Wednesday, June 26, 2013

Flood risks in Venezuela increased by “new rains” linked to climate change

Humberto Marquez in IPS: “The river is reclaiming its place, the water has risen up to here,” says Ana Polanco, crouching down to hold her hand high above her head in the little tin house she shares with her children in El Hueco, one of the communities on the east side of the Venezuelan capital besieged by the polluted and deceptively calm Guaire River. Stretching a total of 72 kilometres, the Guaire crosses Caracas from west to east in an almost straight line, but as it leaves the city, it begins to snake along a series of hairpin curves. For the past quarter of a century, the flooding of this section of the river has wreaked havoc in neighbouring communities such as La Jóvita, La Línea and El Hueco, which sits at the bottom of a hill carpeted with precarious housing.

Residents and local governments are making preparations to confront the dreaded “new rains”, which cause landslides that block the channels and ravines that would otherwise help to drain the swollen river. Further aggravating the situation are the tons of liquid and solid waste that flow into the river from homes, businesses and industries in this city of almost five million people.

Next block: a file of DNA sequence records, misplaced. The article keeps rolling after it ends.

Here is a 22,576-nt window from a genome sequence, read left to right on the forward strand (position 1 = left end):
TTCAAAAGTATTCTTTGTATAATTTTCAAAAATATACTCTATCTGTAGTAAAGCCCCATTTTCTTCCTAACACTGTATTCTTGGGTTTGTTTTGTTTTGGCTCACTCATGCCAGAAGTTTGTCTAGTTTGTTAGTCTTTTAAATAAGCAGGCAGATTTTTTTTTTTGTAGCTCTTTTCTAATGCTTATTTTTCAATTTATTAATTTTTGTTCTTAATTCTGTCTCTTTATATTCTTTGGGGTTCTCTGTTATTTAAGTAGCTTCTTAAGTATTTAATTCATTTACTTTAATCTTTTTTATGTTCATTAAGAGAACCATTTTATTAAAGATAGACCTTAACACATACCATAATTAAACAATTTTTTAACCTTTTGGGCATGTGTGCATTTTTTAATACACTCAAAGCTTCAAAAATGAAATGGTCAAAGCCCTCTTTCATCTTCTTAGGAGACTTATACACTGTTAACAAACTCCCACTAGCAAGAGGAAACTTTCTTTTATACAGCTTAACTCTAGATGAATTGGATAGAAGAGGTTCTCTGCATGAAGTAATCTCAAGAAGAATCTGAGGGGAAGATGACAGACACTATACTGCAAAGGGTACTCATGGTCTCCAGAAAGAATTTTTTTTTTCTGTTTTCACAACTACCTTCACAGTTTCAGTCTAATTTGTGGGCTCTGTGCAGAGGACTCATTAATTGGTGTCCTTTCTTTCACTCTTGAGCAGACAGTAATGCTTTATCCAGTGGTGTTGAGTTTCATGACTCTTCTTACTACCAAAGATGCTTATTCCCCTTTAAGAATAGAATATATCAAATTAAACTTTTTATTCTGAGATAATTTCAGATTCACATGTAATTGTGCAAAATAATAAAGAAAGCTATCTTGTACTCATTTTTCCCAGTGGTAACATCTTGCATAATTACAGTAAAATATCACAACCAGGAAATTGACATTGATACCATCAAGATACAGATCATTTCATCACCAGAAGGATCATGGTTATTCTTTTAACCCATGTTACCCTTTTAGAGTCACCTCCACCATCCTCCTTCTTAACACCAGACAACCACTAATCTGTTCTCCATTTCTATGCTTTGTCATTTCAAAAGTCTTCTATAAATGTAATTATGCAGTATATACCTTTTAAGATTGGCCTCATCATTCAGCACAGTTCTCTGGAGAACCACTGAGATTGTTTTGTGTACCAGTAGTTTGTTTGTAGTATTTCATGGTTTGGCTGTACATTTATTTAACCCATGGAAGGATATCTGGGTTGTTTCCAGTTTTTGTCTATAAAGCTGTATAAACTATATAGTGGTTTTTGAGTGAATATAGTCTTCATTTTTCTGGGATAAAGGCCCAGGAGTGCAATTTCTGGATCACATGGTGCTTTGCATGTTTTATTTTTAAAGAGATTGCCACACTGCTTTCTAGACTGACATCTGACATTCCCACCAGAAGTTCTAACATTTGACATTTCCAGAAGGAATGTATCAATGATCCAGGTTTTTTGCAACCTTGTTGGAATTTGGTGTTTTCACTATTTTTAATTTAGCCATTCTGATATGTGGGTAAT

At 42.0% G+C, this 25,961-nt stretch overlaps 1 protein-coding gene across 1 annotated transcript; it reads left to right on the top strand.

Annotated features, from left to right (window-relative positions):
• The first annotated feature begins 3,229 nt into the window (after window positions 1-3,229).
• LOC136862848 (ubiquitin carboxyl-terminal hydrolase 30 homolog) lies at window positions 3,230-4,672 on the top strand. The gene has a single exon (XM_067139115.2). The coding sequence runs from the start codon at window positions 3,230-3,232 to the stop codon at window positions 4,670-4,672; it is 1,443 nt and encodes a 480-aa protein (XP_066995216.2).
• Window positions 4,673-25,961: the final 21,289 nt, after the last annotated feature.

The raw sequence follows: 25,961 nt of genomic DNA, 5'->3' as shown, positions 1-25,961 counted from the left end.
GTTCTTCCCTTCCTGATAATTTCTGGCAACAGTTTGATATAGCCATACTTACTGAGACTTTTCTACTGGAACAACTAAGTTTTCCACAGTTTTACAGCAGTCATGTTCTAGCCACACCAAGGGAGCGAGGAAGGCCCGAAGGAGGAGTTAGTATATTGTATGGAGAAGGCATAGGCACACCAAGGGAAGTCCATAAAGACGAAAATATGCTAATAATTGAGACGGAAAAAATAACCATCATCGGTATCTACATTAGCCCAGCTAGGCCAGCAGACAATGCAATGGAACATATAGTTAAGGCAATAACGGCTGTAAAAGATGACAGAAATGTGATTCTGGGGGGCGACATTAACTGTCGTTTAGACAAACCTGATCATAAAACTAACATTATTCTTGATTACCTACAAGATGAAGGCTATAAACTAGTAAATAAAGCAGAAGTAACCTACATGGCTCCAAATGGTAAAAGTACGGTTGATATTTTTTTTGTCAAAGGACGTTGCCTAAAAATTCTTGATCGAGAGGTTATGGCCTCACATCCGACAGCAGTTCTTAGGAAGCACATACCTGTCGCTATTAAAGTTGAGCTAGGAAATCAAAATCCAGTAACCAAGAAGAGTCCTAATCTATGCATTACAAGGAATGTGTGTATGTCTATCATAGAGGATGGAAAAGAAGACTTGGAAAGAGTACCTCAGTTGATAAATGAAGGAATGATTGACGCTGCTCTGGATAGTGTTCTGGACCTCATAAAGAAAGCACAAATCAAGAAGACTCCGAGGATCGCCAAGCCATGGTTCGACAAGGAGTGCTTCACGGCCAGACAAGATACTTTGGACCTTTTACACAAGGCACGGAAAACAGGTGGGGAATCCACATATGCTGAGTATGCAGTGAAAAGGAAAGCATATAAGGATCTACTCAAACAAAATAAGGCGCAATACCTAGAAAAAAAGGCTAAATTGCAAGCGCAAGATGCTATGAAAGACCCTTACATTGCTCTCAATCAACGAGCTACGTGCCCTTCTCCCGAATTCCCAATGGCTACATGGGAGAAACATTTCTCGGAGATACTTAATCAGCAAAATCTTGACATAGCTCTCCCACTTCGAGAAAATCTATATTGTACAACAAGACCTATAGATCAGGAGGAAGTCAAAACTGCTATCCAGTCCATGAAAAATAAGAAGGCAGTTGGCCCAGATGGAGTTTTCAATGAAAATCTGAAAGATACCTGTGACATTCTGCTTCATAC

The “new rains” are “associated with climate change: during most of the 20th century, rains fell little by little, slowly increasing and then diminishing, but now they are short-lived and intense,” explained Nicola Veronico, the manager of environmental affairs at the Metropolitan City Hall of Caracas.  “The same amount of rain that used to fall over the course of weeks or a month can now fall in a single morning. It only takes two hours of torrential rain for the Guaire to overflow,” Gabriel D’Andrea, the director of Civil Protection in the populous Caracas municipality of Sucre, told Tierramérica.

...This change, she added, “is not something that is going to happen in the future. It has been happening since the 1970s, and trends indicate that in the decades to come, the temperature will rise, the water supply will decrease, and rain/drought cycles will be altered. The big challenge is to define adaptation strategies and measures.”...

A 1960 flood in Venezuela, public domain

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